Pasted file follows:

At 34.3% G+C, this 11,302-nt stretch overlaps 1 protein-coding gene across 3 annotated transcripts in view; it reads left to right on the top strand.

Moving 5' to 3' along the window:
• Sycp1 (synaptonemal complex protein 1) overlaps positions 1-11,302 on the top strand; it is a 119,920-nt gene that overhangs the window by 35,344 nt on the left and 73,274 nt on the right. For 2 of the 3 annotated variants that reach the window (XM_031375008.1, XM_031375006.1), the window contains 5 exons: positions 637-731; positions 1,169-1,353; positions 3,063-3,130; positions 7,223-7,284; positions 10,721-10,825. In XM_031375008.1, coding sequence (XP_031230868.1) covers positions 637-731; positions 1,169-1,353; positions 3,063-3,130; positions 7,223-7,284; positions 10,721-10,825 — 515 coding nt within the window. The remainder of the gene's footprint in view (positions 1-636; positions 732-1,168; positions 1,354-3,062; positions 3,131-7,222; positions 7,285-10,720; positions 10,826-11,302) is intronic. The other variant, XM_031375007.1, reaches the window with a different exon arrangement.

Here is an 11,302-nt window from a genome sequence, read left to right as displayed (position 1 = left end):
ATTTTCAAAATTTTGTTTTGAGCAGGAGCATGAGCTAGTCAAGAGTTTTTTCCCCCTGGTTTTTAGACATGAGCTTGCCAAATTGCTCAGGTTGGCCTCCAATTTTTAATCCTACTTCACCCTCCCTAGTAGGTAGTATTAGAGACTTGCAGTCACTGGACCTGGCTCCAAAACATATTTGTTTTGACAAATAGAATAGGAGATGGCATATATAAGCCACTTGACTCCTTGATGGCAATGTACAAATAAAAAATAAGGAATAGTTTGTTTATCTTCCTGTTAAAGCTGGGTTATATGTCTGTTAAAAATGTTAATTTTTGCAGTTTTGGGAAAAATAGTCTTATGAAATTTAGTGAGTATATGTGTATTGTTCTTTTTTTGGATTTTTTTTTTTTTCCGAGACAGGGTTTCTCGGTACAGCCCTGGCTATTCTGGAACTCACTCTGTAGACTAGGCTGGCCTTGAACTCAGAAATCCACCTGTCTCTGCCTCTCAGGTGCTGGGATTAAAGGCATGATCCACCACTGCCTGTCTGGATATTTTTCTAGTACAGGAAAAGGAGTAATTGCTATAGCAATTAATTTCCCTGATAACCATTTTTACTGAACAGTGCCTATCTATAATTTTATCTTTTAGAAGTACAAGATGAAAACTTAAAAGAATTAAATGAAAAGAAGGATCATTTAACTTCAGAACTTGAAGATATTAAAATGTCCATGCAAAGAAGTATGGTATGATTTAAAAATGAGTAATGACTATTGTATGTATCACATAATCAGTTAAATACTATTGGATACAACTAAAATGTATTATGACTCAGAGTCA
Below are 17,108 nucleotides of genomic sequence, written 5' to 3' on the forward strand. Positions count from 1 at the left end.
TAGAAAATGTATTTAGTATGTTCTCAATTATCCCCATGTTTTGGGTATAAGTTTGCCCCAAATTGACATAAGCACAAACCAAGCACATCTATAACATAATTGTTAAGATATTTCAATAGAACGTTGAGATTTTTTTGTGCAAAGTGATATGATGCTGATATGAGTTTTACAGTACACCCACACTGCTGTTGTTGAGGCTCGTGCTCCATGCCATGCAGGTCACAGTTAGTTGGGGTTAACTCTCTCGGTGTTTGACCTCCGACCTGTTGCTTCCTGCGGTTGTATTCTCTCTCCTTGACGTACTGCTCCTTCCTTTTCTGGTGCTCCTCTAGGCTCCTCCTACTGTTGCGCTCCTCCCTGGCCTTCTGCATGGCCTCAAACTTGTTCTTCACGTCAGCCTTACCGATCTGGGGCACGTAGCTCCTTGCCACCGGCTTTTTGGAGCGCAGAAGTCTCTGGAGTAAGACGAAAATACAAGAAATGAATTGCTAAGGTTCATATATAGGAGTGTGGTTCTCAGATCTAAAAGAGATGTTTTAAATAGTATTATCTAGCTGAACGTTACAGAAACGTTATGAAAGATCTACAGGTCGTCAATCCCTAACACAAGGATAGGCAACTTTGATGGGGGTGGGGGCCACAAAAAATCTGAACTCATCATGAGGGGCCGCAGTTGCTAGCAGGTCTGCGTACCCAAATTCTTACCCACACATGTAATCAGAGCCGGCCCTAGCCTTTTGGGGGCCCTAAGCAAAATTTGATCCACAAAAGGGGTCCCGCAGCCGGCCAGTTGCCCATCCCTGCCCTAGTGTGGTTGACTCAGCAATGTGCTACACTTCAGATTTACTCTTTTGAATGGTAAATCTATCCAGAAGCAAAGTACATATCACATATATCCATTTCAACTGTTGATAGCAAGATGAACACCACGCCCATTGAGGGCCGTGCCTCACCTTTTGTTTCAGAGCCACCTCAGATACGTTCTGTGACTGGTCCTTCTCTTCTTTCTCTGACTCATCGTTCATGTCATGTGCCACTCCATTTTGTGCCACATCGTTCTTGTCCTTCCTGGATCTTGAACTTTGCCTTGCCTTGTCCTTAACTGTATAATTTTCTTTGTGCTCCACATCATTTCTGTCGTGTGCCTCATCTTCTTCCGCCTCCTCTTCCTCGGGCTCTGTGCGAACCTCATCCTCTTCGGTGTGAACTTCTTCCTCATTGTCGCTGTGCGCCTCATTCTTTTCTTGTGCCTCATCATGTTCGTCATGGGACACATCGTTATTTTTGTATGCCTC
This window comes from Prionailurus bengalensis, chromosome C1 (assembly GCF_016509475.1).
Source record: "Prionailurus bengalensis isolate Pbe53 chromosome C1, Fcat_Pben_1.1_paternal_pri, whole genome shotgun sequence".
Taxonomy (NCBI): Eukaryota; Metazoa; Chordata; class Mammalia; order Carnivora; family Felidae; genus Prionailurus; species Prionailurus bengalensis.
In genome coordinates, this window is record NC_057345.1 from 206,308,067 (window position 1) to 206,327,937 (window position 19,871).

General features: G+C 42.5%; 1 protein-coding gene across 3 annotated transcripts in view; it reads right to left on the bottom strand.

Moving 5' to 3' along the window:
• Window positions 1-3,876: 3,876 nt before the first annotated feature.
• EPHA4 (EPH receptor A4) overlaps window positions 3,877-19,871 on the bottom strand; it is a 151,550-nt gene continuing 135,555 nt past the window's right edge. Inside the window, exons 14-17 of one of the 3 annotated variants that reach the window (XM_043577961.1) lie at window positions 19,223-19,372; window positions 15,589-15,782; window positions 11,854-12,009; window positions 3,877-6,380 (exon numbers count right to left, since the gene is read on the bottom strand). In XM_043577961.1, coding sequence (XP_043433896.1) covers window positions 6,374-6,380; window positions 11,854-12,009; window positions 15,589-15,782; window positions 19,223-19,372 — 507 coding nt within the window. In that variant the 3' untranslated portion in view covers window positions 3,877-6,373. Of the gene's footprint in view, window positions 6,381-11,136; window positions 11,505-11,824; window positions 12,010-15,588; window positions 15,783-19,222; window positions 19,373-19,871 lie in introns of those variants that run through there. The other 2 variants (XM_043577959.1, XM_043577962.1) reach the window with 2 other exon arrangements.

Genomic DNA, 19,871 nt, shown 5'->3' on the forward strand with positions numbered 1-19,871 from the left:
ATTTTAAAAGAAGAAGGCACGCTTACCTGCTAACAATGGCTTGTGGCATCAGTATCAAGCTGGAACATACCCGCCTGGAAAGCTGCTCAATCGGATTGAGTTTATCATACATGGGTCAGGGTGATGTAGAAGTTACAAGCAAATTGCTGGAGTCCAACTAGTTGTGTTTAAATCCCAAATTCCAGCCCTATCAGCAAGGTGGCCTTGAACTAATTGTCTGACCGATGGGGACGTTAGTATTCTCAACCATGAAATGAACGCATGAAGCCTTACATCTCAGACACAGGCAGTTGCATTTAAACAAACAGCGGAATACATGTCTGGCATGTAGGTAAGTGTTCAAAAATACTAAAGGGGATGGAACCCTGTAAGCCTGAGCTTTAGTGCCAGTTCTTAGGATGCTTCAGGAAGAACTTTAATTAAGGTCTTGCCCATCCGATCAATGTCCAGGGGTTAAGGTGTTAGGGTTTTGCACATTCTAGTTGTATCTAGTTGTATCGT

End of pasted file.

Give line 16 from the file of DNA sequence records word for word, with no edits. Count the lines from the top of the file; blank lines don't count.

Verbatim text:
Genomic DNA, 19,871 nt, shown 5'->3' on the forward strand with positions numbered 1-19,871 from the left: